Pelosi Criticizes Trump For Tensions With Iran—After Giving Him $738 BILLION Military Budget

House Speaker Nancy Pelosi’s rebuke of President Trump for drastically increasing tensions with Iran is raising questions about why he has been allowed to carry out various other bombing campaigns in the Middle East, and why he was given a $738 billion defense budget with no oversight…

As the United States teeters on the brink of war with Iran over the latest escalations, it is raising questions about just what is allowed under the US Constitution, and if Congress will be required to vote before more action is taken.

The question of ‘Will Congress get a vote?’ is one that can be applied to nearly all of the US military conquests we have seen over the last two decades, but many are warning that the latest escalation with Iran could have dire consequences.

Under the United States Constitution, only Congress has the power to declare war—a founding principle that was meant to prevent the president from acting alone, and to hold elected officials accountable by making them give justification for why they believed another country was a direct threat to the US.

But the latest spree of bombing campaigns in Iraq had occurred without a declaration of war from Congress, and it appears to be the latest US military action justified by a single approval that was passed more than 18 years ago.

The 2001 Authorization for Use of Military Force was signed into law by the administration of George W. Bush just one week after 9/11. Not only did it hold Al-Qaeda responsible for the attacks, but it gave the US the power to target anyone linked to the group.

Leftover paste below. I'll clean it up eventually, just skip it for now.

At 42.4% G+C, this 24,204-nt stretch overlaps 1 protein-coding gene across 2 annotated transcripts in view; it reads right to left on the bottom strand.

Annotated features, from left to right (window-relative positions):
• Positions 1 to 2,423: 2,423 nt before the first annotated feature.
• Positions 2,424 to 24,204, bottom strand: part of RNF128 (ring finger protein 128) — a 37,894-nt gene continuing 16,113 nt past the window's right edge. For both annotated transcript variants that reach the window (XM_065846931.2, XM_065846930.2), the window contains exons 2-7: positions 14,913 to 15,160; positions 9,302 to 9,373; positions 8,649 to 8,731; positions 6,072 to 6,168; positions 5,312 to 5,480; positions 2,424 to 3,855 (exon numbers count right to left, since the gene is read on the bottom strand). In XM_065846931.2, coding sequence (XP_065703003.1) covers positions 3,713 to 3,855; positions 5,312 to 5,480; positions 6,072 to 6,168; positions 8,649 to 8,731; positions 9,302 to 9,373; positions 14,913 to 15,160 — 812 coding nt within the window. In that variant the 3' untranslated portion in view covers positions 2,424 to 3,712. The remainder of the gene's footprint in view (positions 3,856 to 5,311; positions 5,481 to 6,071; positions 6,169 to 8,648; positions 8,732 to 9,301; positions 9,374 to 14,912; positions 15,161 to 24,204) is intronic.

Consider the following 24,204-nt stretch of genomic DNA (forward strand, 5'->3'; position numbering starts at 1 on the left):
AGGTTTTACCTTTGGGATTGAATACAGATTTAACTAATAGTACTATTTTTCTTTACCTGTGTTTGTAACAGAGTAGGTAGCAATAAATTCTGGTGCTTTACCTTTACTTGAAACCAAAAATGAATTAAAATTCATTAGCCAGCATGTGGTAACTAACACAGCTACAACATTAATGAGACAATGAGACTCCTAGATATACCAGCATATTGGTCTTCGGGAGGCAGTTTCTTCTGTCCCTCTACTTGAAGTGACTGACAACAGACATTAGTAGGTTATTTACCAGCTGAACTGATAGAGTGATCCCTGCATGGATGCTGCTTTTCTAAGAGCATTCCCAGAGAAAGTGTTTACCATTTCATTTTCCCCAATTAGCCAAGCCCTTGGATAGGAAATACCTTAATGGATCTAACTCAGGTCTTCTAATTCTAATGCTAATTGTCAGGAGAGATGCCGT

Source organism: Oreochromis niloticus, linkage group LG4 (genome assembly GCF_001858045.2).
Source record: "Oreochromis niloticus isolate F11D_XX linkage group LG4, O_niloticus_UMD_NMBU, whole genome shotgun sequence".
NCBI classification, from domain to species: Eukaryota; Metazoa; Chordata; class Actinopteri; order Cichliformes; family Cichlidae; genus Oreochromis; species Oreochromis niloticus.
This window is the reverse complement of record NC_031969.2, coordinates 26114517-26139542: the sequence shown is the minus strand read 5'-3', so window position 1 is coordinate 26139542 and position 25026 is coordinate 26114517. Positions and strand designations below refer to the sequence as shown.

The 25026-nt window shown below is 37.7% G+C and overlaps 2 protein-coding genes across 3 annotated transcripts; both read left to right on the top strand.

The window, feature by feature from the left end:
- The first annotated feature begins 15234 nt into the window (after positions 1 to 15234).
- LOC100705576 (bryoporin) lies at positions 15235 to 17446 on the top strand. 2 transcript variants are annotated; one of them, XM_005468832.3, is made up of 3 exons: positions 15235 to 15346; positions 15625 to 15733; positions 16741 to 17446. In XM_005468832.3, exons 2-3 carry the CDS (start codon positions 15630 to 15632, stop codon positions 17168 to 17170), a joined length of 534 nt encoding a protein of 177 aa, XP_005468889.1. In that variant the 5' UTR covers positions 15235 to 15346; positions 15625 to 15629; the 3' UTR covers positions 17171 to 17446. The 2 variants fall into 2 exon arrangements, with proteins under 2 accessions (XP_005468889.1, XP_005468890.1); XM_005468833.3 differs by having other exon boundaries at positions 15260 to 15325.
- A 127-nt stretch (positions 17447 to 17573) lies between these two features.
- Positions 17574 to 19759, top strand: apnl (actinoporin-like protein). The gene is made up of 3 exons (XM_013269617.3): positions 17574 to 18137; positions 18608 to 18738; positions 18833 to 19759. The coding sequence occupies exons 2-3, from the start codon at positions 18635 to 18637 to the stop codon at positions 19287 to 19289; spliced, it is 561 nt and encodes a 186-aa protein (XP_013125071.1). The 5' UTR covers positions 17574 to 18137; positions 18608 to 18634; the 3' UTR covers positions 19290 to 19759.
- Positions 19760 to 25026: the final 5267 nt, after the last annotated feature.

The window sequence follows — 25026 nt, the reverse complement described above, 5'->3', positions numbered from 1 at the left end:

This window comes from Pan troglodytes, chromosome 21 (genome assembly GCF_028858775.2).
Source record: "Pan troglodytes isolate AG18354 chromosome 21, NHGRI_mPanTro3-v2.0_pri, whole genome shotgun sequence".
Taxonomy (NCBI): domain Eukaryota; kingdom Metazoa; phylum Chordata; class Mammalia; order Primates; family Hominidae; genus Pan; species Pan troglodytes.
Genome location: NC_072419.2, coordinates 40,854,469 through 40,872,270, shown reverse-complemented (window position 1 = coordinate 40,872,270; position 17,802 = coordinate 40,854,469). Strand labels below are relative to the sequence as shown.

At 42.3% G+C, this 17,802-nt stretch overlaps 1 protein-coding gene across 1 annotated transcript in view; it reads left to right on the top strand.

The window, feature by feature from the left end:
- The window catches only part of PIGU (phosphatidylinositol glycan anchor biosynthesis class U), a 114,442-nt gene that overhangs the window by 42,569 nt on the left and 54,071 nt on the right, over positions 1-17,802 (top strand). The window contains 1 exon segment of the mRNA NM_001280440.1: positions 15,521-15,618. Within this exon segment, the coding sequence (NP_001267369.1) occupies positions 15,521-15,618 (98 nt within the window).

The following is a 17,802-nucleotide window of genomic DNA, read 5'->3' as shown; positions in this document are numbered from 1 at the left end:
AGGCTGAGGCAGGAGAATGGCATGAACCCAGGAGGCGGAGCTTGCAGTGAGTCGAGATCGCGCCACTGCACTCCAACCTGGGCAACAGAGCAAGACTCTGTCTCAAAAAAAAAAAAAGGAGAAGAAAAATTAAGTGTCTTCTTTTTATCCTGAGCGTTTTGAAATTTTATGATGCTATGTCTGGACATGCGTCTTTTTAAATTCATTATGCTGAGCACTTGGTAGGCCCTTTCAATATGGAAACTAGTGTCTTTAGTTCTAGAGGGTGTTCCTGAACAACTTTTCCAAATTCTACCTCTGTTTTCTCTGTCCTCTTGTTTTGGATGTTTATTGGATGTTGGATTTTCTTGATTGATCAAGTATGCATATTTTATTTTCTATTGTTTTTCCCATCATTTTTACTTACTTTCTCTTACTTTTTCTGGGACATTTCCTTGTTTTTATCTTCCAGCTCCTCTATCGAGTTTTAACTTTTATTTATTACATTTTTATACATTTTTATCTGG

The AUMF stated, “The President is authorized to use all necessary and appropriate force against those nations, organizations, or persons he determines planned, authorized, committed, or aided the terrorist attacks that occurred on September 11, 2001, or harbored such organizations or persons, in order to prevent any future acts of international terrorism against the United States.

Bush used the resolution to launch wars in Iraq and Afghanistan—and while the justifications used by his administration have since been proven false, the wars are still ongoing today.

The advances in technology were paired with the years-old declaration under Obama, and he earned the nickname of “Drone King” by carrying out an unprecedented number of drone strikes.

The Obama Administration bombed Iraq, Afghanistan, Syria, Libya, Yemen, Somalia and Pakistan, all by claiming they were targeting Al-Qaeda and its affiliates. And the Democratic President received very little attention from his Republican rivals when he dropped more than 26,000 bombs in just one year.

While Obama was in office, Trump was one of his biggest critics, taking to Twitter in 2011 to write, “in order to get elected, Obama will start a war with Iran.”

But now that Trump, himself is in the driver’s seat he has used that same AUMF to continue the bombing campaigns of his predecessor, leading to record civilian casualties in Afghanistan and Yemen. And as Trump is also facing re-election, he appears to be running full steam ahead towards a direct military conflict with Iran, and he is holding nothing back when threatening to use the full force of the US military.

Now, it remains to be seen if Congress will actually step in and demand to use the power they were given in the first place, nearly two decades after the last Authorization for use of Military Force was passed.

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Rachel Blevins is a journalist who aspires to break the left/right paradigm in media and politics by pursuing truth and questioning existing narratives.

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